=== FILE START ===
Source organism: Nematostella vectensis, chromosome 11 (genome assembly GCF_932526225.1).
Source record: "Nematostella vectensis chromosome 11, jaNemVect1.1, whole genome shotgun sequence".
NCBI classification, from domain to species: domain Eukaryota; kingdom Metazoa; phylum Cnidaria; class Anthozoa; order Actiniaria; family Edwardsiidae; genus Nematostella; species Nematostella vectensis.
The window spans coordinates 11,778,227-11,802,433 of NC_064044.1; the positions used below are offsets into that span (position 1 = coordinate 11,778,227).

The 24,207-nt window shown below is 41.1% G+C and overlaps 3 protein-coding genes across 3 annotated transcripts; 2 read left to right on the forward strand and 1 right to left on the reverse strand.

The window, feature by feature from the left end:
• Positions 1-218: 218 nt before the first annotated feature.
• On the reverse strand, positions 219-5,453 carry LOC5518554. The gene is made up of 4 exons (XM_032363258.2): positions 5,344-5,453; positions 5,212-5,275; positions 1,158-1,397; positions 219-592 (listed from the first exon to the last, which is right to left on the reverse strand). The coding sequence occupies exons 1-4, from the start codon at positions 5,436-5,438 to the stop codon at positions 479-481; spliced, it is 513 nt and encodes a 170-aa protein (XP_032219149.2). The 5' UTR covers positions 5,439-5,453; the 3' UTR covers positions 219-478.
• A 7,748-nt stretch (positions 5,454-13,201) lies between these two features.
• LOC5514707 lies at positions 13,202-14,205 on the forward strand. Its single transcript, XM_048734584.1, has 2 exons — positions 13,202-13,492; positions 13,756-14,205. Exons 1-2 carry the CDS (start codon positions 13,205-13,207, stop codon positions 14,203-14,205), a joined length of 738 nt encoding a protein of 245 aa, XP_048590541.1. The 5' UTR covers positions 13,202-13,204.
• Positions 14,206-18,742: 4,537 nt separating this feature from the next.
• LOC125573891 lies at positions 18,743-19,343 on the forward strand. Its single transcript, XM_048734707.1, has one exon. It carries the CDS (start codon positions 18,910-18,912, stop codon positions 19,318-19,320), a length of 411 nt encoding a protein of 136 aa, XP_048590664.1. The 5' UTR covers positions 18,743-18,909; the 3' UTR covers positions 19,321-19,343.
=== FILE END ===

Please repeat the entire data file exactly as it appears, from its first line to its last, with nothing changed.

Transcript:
Source organism: Nematostella vectensis, chromosome 11 (genome assembly GCF_932526225.1).
Source record: "Nematostella vectensis chromosome 11, jaNemVect1.1, whole genome shotgun sequence".
NCBI classification, from domain to species: domain Eukaryota; kingdom Metazoa; phylum Cnidaria; class Anthozoa; order Actiniaria; family Edwardsiidae; genus Nematostella; species Nematostella vectensis.
The window spans coordinates 11,778,227-11,802,433 of NC_064044.1; the positions used below are offsets into that span (position 1 = coordinate 11,778,227).

The 24,207-nt window shown below is 41.1% G+C and overlaps 3 protein-coding genes across 3 annotated transcripts; 2 read left to right on the forward strand and 1 right to left on the reverse strand.

The window, feature by feature from the left end:
• Positions 1-218: 218 nt before the first annotated feature.
• On the reverse strand, positions 219-5,453 carry LOC5518554. The gene is made up of 4 exons (XM_032363258.2): positions 5,344-5,453; positions 5,212-5,275; positions 1,158-1,397; positions 219-592 (listed from the first exon to the last, which is right to left on the reverse strand). The coding sequence occupies exons 1-4, from the start codon at positions 5,436-5,438 to the stop codon at positions 479-481; spliced, it is 513 nt and encodes a 170-aa protein (XP_032219149.2). The 5' UTR covers positions 5,439-5,453; the 3' UTR covers positions 219-478.
• A 7,748-nt stretch (positions 5,454-13,201) lies between these two features.
• LOC5514707 lies at positions 13,202-14,205 on the forward strand. Its single transcript, XM_048734584.1, has 2 exons — positions 13,202-13,492; positions 13,756-14,205. Exons 1-2 carry the CDS (start codon positions 13,205-13,207, stop codon positions 14,203-14,205), a joined length of 738 nt encoding a protein of 245 aa, XP_048590541.1. The 5' UTR covers positions 13,202-13,204.
• Positions 14,206-18,742: 4,537 nt separating this feature from the next.
• LOC125573891 lies at positions 18,743-19,343 on the forward strand. Its single transcript, XM_048734707.1, has one exon. It carries the CDS (start codon positions 18,910-18,912, stop codon positions 19,318-19,320), a length of 411 nt encoding a protein of 136 aa, XP_048590664.1. The 5' UTR covers positions 18,743-18,909; the 3' UTR covers positions 19,321-19,343.